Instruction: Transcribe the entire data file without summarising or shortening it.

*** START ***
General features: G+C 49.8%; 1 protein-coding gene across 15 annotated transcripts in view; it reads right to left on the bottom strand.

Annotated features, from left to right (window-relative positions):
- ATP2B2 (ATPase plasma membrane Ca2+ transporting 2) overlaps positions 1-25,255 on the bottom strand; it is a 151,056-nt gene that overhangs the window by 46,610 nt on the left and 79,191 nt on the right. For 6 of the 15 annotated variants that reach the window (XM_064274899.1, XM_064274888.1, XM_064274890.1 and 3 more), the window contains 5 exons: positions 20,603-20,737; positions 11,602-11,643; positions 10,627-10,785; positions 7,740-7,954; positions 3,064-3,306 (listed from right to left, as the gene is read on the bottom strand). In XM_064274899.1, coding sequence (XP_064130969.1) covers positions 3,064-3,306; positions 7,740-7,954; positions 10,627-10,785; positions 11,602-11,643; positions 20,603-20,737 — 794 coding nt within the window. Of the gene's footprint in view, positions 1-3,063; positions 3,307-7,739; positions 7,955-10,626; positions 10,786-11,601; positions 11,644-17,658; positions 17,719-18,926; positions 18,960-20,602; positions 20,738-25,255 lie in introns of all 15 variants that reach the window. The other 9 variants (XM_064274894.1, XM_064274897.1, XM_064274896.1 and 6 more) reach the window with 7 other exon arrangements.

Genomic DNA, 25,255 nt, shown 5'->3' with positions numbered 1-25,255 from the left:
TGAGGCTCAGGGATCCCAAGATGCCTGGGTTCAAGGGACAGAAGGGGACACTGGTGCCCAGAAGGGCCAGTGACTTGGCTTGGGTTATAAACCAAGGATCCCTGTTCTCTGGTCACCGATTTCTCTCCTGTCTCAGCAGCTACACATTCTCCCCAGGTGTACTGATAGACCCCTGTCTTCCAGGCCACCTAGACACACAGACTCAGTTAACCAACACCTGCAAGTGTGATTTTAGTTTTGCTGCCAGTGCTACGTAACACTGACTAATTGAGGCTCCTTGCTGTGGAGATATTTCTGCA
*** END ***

General features: G+C 49.8%; 1 protein-coding gene across 15 annotated transcripts in view; it reads right to left on the bottom strand.

Annotated features, from left to right (window-relative positions):
- ATP2B2 (ATPase plasma membrane Ca2+ transporting 2) overlaps positions 1-25,255 on the bottom strand; it is a 151,056-nt gene that overhangs the window by 46,610 nt on the left and 79,191 nt on the right. For 6 of the 15 annotated variants that reach the window (XM_064274899.1, XM_064274888.1, XM_064274890.1 and 3 more), the window contains 5 exons: positions 20,603-20,737; positions 11,602-11,643; positions 10,627-10,785; positions 7,740-7,954; positions 3,064-3,306 (listed from right to left, as the gene is read on the bottom strand). In XM_064274899.1, coding sequence (XP_064130969.1) covers positions 3,064-3,306; positions 7,740-7,954; positions 10,627-10,785; positions 11,602-11,643; positions 20,603-20,737 — 794 coding nt within the window. Of the gene's footprint in view, positions 1-3,063; positions 3,307-7,739; positions 7,955-10,626; positions 10,786-11,601; positions 11,644-17,658; positions 17,719-18,926; positions 18,960-20,602; positions 20,738-25,255 lie in introns of all 15 variants that reach the window. The other 9 variants (XM_064274894.1, XM_064274897.1, XM_064274896.1 and 6 more) reach the window with 7 other exon arrangements.

Genomic DNA, 25,255 nt, shown 5'->3' with positions numbered 1-25,255 from the left:
TGAGGCTCAGGGATCCCAAGATGCCTGGGTTCAAGGGACAGAAGGGGACACTGGTGCCCAGAAGGGCCAGTGACTTGGCTTGGGTTATAAACCAAGGATCCCTGTTCTCTGGTCACCGATTTCTCTCCTGTCTCAGCAGCTACACATTCTCCCCAGGTGTACTGATAGACCCCTGTCTTCCAGGCCACCTAGACACACAGACTCAGTTAACCAACACCTGCAAGTGTGATTTTAGTTTTGCTGCCAGTGCTACGTAACACTGACTAATTGAGGCTCCTTGCTGTGGAGATATTTCTGCA